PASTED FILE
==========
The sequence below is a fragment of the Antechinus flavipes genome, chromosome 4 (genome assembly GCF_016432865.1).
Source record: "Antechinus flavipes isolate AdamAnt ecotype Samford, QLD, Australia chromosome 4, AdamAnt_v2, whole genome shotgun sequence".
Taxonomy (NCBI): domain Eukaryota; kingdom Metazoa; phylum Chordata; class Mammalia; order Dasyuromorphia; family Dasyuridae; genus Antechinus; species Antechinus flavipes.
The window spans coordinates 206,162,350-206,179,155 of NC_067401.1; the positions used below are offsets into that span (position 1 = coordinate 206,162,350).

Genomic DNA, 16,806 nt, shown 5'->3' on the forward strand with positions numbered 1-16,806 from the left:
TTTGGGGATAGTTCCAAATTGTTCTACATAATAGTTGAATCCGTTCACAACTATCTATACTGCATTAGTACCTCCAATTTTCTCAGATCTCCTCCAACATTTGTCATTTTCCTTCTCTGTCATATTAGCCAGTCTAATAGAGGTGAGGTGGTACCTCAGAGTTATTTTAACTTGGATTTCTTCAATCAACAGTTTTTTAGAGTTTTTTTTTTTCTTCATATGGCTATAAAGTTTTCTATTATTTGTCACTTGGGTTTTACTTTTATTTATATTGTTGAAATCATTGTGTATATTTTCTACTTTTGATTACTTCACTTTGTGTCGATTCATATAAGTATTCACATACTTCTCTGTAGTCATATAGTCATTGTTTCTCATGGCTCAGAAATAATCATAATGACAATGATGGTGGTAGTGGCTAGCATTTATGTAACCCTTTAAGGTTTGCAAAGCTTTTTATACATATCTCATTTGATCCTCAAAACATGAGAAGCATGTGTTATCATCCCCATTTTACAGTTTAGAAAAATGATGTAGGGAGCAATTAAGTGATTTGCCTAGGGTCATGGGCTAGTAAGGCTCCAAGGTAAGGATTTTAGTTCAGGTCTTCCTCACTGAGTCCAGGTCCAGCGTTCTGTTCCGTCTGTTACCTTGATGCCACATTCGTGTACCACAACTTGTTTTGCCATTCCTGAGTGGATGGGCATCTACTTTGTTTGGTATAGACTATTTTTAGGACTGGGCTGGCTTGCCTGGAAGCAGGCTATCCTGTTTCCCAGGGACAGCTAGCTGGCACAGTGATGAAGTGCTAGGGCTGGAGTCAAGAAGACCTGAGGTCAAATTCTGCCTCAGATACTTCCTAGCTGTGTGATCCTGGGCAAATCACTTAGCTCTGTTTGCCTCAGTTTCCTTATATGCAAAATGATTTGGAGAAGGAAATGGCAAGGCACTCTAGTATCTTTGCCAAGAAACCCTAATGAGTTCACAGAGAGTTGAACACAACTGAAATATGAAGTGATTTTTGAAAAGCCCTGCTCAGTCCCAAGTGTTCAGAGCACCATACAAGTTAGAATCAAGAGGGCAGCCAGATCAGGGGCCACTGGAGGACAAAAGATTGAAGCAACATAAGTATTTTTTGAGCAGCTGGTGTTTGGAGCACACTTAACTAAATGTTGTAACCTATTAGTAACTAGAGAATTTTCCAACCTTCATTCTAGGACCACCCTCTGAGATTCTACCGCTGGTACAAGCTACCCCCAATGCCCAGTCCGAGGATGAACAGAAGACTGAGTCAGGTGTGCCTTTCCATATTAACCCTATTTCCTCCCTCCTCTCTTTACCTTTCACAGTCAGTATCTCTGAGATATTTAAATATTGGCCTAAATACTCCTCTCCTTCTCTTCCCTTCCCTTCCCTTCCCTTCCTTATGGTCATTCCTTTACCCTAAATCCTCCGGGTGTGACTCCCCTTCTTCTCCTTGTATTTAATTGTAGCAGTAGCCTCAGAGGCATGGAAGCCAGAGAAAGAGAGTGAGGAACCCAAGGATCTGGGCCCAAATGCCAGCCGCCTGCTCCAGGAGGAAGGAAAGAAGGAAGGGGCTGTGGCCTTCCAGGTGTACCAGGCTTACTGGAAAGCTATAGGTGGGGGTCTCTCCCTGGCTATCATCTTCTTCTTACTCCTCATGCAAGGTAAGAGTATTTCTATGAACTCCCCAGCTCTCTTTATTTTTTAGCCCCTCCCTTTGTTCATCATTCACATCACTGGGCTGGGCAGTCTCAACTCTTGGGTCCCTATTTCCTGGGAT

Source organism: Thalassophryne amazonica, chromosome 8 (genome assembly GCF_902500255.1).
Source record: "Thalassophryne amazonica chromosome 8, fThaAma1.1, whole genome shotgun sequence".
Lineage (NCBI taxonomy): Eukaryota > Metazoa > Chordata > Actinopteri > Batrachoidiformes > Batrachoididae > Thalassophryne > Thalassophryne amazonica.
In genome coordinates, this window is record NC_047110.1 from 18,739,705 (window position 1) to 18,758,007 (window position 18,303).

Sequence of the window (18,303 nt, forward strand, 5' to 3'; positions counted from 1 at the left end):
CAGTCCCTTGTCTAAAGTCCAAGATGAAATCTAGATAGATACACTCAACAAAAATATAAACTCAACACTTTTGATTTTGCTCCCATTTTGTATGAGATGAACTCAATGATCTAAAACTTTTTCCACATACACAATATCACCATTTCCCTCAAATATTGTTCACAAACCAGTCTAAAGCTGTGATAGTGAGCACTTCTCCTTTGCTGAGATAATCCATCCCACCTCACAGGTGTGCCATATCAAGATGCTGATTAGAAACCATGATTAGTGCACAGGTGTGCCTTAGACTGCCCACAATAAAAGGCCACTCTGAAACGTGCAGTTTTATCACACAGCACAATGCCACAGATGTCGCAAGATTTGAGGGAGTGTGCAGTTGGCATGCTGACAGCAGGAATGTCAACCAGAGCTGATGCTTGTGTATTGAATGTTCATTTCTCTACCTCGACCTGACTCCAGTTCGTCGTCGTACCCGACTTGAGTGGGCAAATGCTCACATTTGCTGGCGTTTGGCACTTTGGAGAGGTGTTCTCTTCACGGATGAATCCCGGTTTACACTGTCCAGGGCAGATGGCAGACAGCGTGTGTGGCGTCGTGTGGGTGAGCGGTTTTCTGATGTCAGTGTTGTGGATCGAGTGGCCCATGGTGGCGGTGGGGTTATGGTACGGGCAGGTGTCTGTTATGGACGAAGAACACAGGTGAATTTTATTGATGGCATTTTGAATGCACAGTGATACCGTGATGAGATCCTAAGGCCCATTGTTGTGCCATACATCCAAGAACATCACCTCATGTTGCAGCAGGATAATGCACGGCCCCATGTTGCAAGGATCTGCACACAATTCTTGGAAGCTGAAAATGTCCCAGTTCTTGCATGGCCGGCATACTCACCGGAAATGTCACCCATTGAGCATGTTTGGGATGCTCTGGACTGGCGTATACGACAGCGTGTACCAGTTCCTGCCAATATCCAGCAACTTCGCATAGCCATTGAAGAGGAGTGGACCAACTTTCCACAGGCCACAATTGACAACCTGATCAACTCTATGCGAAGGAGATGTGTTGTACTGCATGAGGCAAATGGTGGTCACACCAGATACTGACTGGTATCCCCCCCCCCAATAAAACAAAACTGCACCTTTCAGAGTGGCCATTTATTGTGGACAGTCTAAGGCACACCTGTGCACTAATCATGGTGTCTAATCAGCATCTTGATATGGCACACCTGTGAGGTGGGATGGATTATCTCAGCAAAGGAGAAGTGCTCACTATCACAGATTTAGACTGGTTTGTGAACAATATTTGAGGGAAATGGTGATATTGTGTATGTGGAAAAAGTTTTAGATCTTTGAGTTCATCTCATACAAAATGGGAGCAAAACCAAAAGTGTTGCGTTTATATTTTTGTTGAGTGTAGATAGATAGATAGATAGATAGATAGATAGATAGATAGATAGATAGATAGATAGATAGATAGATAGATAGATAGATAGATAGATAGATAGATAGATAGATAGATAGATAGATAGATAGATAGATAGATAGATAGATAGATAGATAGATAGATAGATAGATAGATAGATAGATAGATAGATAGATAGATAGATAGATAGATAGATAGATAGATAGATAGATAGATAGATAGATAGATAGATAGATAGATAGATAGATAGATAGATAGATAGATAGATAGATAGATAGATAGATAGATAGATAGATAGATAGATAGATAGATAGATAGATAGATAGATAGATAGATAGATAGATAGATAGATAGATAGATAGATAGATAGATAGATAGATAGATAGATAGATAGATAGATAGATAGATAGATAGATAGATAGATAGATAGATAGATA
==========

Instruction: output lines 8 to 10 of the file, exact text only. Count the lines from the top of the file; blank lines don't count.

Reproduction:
Source record: "Thalassophryne amazonica chromosome 8, fThaAma1.1, whole genome shotgun sequence".
Lineage (NCBI taxonomy): Eukaryota > Metazoa > Chordata > Actinopteri > Batrachoidiformes > Batrachoididae > Thalassophryne > Thalassophryne amazonica.
In genome coordinates, this window is record NC_047110.1 from 18,739,705 (window position 1) to 18,758,007 (window position 18,303).